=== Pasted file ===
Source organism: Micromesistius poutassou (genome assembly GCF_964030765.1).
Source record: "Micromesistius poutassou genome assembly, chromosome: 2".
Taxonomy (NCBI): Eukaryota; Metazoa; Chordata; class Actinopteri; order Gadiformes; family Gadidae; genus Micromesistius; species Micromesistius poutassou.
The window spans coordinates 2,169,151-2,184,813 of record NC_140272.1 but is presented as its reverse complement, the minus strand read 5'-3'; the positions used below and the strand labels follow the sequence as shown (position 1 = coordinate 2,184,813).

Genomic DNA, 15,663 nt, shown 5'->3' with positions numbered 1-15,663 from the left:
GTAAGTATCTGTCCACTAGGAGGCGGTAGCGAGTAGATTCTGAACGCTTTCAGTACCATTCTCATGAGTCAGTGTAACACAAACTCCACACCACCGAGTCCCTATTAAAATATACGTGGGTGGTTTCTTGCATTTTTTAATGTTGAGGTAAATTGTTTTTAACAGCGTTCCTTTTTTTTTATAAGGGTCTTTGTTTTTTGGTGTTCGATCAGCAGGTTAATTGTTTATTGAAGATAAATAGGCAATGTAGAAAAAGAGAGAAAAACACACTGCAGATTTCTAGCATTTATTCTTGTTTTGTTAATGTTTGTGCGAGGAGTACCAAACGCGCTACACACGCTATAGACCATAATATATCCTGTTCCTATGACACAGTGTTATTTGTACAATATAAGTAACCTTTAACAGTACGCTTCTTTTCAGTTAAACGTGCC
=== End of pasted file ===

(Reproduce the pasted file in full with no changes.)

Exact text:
Source organism: Micromesistius poutassou (genome assembly GCF_964030765.1).
Source record: "Micromesistius poutassou genome assembly, chromosome: 2".
Taxonomy (NCBI): Eukaryota; Metazoa; Chordata; class Actinopteri; order Gadiformes; family Gadidae; genus Micromesistius; species Micromesistius poutassou.
The window spans coordinates 2,169,151-2,184,813 of record NC_140272.1 but is presented as its reverse complement, the minus strand read 5'-3'; the positions used below and the strand labels follow the sequence as shown (position 1 = coordinate 2,184,813).

Genomic DNA, 15,663 nt, shown 5'->3' with positions numbered 1-15,663 from the left:
GTAAGTATCTGTCCACTAGGAGGCGGTAGCGAGTAGATTCTGAACGCTTTCAGTACCATTCTCATGAGTCAGTGTAACACAAACTCCACACCACCGAGTCCCTATTAAAATATACGTGGGTGGTTTCTTGCATTTTTTAATGTTGAGGTAAATTGTTTTTAACAGCGTTCCTTTTTTTTTATAAGGGTCTTTGTTTTTTGGTGTTCGATCAGCAGGTTAATTGTTTATTGAAGATAAATAGGCAATGTAGAAAAAGAGAGAAAAACACACTGCAGATTTCTAGCATTTATTCTTGTTTTGTTAATGTTTGTGCGAGGAGTACCAAACGCGCTACACACGCTATAGACCATAATATATCCTGTTCCTATGACACAGTGTTATTTGTACAATATAAGTAACCTTTAACAGTACGCTTCTTTTCAGTTAAACGTGCC